Remediating the downstream security challenges of IoT device manufacturer breaches
Since a Swiss hacktivist took control of more than 150,000 Verkada cameras a few weeks ago to illustrate how easy it is to hack embedded IoT devices, we’ve seen a drastic increase in reported hacks against IoT manufacturers.
Now, an anonymous whistleblower from Ubiquiti––a Silicon Valley-based IoT device maker––confirmed that customer account credentials were exposed with hackers gaining full read/write access to Ubiquiti databases in the cloud.
In his coverage of the incident, Brain Krebs suggests that if you have Ubiquiti devices installed you should: change the passwords on any devices that haven’t been changed since Jan. 11 of this year; delete any profiles you had on these devices, make sure they’re up to date on the latest firmware, re-create those profiles with new (and preferably unique) credentials; and seriously consider disabling any remote access on the devices.
He’s spot on with this advice, it’s the first step in making sure IoT devices are secure––like locking your front door. But what happens if you have thousands, or even tens of thousands, of these devices installed? That is what organizations are facing as they react to IoT manufacturer breaches.
On average it takes 4 hours per year to manually secure each device. If an organization has 30,000 devices, that nets out to 120,000 man-hours per year to keep those devices secure without automation. 30,000 devices may seem like a lot or an exaggerated number, but consider that any device with a TCP/IP connection counts towards that total––entry access point devices, printers, security systems, KVM switches, biometric scanners, digital signage, smart lighting, logistics trackers, smoke detectors, air quality sensors, and the list goes on. In most office settings, employees pass through an average of 25 internet-connected devices just to enter the building.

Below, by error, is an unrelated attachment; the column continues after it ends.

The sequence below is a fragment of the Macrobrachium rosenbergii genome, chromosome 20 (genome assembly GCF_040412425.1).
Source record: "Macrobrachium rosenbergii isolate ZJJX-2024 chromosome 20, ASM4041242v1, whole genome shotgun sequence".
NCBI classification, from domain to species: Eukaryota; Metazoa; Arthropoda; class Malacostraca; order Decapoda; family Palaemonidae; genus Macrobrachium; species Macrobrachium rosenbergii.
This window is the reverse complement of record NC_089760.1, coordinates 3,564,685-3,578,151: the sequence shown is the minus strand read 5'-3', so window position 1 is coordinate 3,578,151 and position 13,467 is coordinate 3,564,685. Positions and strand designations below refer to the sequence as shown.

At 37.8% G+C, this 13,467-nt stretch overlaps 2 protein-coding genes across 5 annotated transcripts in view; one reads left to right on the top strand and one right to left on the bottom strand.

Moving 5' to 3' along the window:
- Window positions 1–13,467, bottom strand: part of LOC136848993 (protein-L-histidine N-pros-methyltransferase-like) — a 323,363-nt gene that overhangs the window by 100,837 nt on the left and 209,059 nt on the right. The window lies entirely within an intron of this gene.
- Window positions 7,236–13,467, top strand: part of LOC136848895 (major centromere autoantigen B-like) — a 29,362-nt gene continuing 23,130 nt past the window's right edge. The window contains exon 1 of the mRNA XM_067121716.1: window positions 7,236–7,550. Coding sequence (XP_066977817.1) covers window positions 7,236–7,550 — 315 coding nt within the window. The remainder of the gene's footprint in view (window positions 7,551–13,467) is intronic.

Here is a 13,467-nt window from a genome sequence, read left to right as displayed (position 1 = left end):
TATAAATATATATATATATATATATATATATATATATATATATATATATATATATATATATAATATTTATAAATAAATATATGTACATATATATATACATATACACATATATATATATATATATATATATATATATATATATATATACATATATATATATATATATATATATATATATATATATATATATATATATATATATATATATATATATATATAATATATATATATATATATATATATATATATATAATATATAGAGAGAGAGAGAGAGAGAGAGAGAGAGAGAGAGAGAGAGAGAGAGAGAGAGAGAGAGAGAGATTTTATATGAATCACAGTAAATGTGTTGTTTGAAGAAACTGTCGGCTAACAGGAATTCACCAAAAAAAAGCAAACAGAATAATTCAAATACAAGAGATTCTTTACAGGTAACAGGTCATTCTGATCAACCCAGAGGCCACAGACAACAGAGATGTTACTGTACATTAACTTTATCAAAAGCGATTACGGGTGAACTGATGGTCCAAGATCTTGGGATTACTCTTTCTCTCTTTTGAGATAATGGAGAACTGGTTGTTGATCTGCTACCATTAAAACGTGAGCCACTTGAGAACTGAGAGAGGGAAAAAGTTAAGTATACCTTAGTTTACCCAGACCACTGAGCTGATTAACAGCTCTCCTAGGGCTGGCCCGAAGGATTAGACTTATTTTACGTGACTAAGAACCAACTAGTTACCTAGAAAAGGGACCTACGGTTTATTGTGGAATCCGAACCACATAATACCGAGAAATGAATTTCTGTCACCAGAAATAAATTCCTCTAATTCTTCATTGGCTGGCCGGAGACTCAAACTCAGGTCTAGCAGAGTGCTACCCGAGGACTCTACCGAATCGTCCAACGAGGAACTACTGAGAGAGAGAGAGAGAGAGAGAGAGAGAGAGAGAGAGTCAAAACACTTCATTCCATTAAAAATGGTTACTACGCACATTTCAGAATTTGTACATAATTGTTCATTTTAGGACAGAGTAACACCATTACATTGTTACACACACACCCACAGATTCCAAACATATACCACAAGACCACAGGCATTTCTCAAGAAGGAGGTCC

The case for automating the basic security hygiene measures that keep IoT devices secure––inventory management, patching and credential management––becomes very clear when looking at the scale of typical IoT deployments. It’s unreasonable to think that IT teams can keep up with manual inventory, patching and credential management for thousands of devices. Especially considering that oftentimes devices are deployed without IT department knowledge or approval, as they are often owned and managed by other teams such as printer teams, facilities management or physical security teams.
With what we’ve seen of IoT device manufacturers being targeted during the first three months of this year, it’s likely that this trend will continue as the year progresses. We expect that the downstream security implications for users of these devices–government, enterprise and consumer alike–will continue to grow as well.
To get a better understanding of the devices on your network and eliminate the IoT security gap in your organization join us for a demo of the only enterprise IoT remediation platform available today––Phosphorus Enterprise.